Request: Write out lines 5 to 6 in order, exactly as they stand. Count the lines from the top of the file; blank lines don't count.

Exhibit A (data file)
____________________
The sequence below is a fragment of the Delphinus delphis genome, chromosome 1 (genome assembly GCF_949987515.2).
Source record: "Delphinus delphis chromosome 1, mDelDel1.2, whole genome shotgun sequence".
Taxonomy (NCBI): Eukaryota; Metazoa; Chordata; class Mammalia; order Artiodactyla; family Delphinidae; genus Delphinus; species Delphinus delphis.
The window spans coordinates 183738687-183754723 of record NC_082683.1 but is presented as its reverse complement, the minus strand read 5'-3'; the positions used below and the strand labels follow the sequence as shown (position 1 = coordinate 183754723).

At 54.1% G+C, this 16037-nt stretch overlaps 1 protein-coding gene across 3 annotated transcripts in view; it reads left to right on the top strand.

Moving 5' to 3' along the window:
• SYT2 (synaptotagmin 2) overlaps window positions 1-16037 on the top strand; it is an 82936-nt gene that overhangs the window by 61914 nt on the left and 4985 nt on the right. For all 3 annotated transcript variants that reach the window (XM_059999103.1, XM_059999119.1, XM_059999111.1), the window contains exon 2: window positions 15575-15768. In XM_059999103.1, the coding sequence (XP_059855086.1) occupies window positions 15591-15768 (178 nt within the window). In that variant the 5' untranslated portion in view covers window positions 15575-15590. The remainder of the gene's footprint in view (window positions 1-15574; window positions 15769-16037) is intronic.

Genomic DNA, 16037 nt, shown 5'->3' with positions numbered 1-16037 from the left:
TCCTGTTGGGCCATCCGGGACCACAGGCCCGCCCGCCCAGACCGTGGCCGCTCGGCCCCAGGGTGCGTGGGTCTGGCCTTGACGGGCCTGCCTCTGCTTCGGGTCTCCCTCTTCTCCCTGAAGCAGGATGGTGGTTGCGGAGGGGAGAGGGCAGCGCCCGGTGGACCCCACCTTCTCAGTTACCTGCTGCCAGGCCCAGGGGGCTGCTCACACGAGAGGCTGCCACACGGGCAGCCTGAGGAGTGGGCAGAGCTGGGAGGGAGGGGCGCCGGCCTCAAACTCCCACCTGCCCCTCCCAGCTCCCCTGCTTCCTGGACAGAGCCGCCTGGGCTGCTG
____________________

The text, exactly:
At 54.1% G+C, this 16037-nt stretch overlaps 1 protein-coding gene across 3 annotated transcripts in view; it reads left to right on the top strand.

Moving 5' to 3' along the window: